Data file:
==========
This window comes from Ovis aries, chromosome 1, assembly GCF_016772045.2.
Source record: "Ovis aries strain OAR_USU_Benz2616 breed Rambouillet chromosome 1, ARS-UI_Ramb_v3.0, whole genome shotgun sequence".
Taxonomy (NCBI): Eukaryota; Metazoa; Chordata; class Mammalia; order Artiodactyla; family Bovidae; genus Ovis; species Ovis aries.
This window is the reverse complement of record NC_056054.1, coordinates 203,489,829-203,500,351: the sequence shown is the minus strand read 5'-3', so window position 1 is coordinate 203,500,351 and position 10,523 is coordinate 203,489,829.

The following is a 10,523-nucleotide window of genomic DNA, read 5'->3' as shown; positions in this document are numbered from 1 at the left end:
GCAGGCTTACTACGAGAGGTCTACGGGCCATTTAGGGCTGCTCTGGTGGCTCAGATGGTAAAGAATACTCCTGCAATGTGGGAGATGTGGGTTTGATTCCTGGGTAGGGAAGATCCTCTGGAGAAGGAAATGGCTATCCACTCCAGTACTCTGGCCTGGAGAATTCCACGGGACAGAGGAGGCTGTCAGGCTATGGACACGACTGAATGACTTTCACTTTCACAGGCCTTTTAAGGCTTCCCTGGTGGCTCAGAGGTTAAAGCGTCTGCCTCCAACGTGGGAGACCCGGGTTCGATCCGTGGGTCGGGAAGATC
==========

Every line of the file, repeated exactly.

This window comes from Ovis aries, chromosome 1, assembly GCF_016772045.2.
Source record: "Ovis aries strain OAR_USU_Benz2616 breed Rambouillet chromosome 1, ARS-UI_Ramb_v3.0, whole genome shotgun sequence".
Taxonomy (NCBI): Eukaryota; Metazoa; Chordata; class Mammalia; order Artiodactyla; family Bovidae; genus Ovis; species Ovis aries.
This window is the reverse complement of record NC_056054.1, coordinates 203,489,829-203,500,351: the sequence shown is the minus strand read 5'-3', so window position 1 is coordinate 203,500,351 and position 10,523 is coordinate 203,489,829.

The following is a 10,523-nucleotide window of genomic DNA, read 5'->3' as shown; positions in this document are numbered from 1 at the left end:
GCAGGCTTACTACGAGAGGTCTACGGGCCATTTAGGGCTGCTCTGGTGGCTCAGATGGTAAAGAATACTCCTGCAATGTGGGAGATGTGGGTTTGATTCCTGGGTAGGGAAGATCCTCTGGAGAAGGAAATGGCTATCCACTCCAGTACTCTGGCCTGGAGAATTCCACGGGACAGAGGAGGCTGTCAGGCTATGGACACGACTGAATGACTTTCACTTTCACAGGCCTTTTAAGGCTTCCCTGGTGGCTCAGAGGTTAAAGCGTCTGCCTCCAACGTGGGAGACCCGGGTTCGATCCGTGGGTCGGGAAGATC